Abstract

Introduction: Conflicts between healthcare professionals and patients’
relatives are rather common in the intensive care unit (ICU). As a result
of societies’ increased ethnic diversity these conflicts more often involve
actors with a different ethno-cultural background. However few is
known about the specific nature of staff-family conflicts in a multiethnic
ICU environment. In this study, we give an overview of some
characteristics of conflicts between family members from ethnicminority
groups and staff members and compare them to characteristics
of staff-family conflict in general.

Methods: Ethnographic fieldwork was done in 1 ICU of a multiethnic
urban hospital in Belgium. During 6 months, data were collected
through negotiated interactive observation, in-depth-interviews with
staff, from patients’ medical records, and by making notes in a logbook.
Data were analyzed via grounded theory and compared to the literature
on staff-family conflict in general.

Results: It is known that, in general, physicians identify a situation
less often as conflict-loaded than relatives, suggesting the presence
of hidden conflicts during critical care [1-2]. However, in our studied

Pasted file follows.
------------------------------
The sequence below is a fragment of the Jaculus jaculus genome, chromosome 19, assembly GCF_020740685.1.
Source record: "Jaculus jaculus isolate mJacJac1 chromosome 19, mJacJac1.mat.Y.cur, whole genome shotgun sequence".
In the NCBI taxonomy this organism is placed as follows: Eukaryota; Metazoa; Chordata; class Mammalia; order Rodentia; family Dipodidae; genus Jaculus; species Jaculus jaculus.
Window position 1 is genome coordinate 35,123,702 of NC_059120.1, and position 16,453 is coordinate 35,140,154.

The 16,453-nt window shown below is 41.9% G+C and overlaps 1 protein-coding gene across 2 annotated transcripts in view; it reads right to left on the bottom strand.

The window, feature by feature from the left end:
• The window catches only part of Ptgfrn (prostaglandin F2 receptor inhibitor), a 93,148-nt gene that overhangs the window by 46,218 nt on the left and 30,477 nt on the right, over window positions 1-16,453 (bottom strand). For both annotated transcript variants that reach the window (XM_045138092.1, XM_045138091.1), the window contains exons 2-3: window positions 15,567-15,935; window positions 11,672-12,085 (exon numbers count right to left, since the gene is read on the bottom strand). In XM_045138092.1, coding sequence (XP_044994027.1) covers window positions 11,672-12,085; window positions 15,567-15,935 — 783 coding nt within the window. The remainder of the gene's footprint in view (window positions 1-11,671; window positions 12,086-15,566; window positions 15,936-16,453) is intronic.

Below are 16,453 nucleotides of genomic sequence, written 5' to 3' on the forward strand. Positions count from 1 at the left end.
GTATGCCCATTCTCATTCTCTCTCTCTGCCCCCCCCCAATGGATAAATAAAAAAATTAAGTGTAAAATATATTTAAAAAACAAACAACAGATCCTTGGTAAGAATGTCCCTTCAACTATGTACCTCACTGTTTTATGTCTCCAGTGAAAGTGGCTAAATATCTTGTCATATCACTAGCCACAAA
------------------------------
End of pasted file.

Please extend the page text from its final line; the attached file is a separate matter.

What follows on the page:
multi-ethnic ICU conflicts were found to be explicitly recognized by
both relatives as well as healthcare professionals, and to be very visible
and auditable on the ward. Moreover where in general relativestaff
conflict tend to be centered around crisis moments (end-of-life
decision making, patients’ death) [3], we found that in a multi-ethnic
ICU conflicts tend to be present during various care phases (curative
phase, end-of-life decision making, non-curative phase, patients’
death) and concern a broad spectrum of care aspects ( e.g. bedside
care activities, seeking a second opinion), easily assaulting the core
of actors’ identity. Consequently, end-of-life decisions, often a difficult
assignment in ICUs, might be even more problematical in a multiethnic
context than in general, as tensions in the pre-end of life decision
making phase might worsen conflicts in the end-of-life decision
making phase.

Conclusions: In ICUs, staff-family conflicts tend to be more severe
and overtly present in a multi-ethnic context than in general. Therefore
we urge for the development of specific and effective stafffamily
conflict prevention strategies in a multi-ethnic ICU.

References
1. Schuster RA et al. Crit Care Med 42:328-35, 2014.
2. Long AC et al. Crit Care Med 42:461-62, 2014.
3. Visser M et al. Crit Care doi: 10.1186/s13054-014-0604-z, 2014.
Original languageEnglish
Pages (from-to)179-180
Number of pages2
JournalCritical Care
Volume20
Issue numberSuppl 2: P455
DOIs
Publication statusPublished - 20 Apr 2016
Event36th International Symposium on Intensive Care and Emergency Medicine - Square-Brussels Meeting Centre, Brussels, Belgium
Duration: 15 Mar 201618 Mar 2016

Keywords

  • Critical Care
  • Multiculturalism
  • ethnic minorities
  • COMMUNICATION
  • medical decision making
  • Conflict

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